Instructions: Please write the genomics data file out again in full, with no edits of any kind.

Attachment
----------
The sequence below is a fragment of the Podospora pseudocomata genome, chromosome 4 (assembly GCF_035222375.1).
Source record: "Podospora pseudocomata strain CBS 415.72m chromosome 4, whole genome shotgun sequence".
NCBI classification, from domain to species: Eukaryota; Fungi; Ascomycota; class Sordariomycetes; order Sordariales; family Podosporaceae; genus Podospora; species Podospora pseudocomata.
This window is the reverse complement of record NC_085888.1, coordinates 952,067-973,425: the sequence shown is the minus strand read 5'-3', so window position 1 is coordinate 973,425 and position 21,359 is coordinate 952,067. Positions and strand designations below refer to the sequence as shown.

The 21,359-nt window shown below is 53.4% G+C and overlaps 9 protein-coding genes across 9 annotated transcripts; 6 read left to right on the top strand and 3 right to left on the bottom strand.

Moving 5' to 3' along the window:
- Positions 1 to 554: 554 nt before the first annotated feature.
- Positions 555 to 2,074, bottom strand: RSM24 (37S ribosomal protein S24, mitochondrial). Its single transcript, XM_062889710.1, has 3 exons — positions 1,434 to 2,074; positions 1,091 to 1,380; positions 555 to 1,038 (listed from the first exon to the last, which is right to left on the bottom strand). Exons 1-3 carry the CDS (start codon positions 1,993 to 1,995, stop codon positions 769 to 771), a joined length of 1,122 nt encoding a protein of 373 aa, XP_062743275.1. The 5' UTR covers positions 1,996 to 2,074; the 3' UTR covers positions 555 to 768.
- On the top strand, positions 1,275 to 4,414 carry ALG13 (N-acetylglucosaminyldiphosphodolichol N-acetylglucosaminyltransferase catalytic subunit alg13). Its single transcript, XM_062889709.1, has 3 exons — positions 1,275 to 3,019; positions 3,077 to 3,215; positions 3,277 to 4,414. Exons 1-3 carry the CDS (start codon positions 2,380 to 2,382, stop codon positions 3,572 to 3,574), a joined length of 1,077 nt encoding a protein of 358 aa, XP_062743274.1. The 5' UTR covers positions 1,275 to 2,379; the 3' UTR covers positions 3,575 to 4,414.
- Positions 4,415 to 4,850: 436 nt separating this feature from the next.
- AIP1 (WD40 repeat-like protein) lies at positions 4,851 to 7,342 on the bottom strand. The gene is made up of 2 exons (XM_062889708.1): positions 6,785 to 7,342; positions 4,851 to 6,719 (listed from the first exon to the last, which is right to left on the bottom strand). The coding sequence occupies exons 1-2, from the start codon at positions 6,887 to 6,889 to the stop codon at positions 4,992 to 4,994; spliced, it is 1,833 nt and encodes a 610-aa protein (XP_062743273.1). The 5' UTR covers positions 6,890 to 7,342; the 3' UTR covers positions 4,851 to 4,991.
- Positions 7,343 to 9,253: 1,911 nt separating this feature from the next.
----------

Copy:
The sequence below is a fragment of the Podospora pseudocomata genome, chromosome 4 (assembly GCF_035222375.1).
Source record: "Podospora pseudocomata strain CBS 415.72m chromosome 4, whole genome shotgun sequence".
NCBI classification, from domain to species: Eukaryota; Fungi; Ascomycota; class Sordariomycetes; order Sordariales; family Podosporaceae; genus Podospora; species Podospora pseudocomata.
This window is the reverse complement of record NC_085888.1, coordinates 952,067-973,425: the sequence shown is the minus strand read 5'-3', so window position 1 is coordinate 973,425 and position 21,359 is coordinate 952,067. Positions and strand designations below refer to the sequence as shown.

The 21,359-nt window shown below is 53.4% G+C and overlaps 9 protein-coding genes across 9 annotated transcripts; 6 read left to right on the top strand and 3 right to left on the bottom strand.

Moving 5' to 3' along the window:
- Positions 1 to 554: 554 nt before the first annotated feature.
- Positions 555 to 2,074, bottom strand: RSM24 (37S ribosomal protein S24, mitochondrial). Its single transcript, XM_062889710.1, has 3 exons — positions 1,434 to 2,074; positions 1,091 to 1,380; positions 555 to 1,038 (listed from the first exon to the last, which is right to left on the bottom strand). Exons 1-3 carry the CDS (start codon positions 1,993 to 1,995, stop codon positions 769 to 771), a joined length of 1,122 nt encoding a protein of 373 aa, XP_062743275.1. The 5' UTR covers positions 1,996 to 2,074; the 3' UTR covers positions 555 to 768.
- On the top strand, positions 1,275 to 4,414 carry ALG13 (N-acetylglucosaminyldiphosphodolichol N-acetylglucosaminyltransferase catalytic subunit alg13). Its single transcript, XM_062889709.1, has 3 exons — positions 1,275 to 3,019; positions 3,077 to 3,215; positions 3,277 to 4,414. Exons 1-3 carry the CDS (start codon positions 2,380 to 2,382, stop codon positions 3,572 to 3,574), a joined length of 1,077 nt encoding a protein of 358 aa, XP_062743274.1. The 5' UTR covers positions 1,275 to 2,379; the 3' UTR covers positions 3,575 to 4,414.
- Positions 4,415 to 4,850: 436 nt separating this feature from the next.
- AIP1 (WD40 repeat-like protein) lies at positions 4,851 to 7,342 on the bottom strand. The gene is made up of 2 exons (XM_062889708.1): positions 6,785 to 7,342; positions 4,851 to 6,719 (listed from the first exon to the last, which is right to left on the bottom strand). The coding sequence occupies exons 1-2, from the start codon at positions 6,887 to 6,889 to the stop codon at positions 4,992 to 4,994; spliced, it is 1,833 nt and encodes a 610-aa protein (XP_062743273.1). The 5' UTR covers positions 6,890 to 7,342; the 3' UTR covers positions 4,851 to 4,991.
- Positions 7,343 to 9,253: 1,911 nt separating this feature from the next.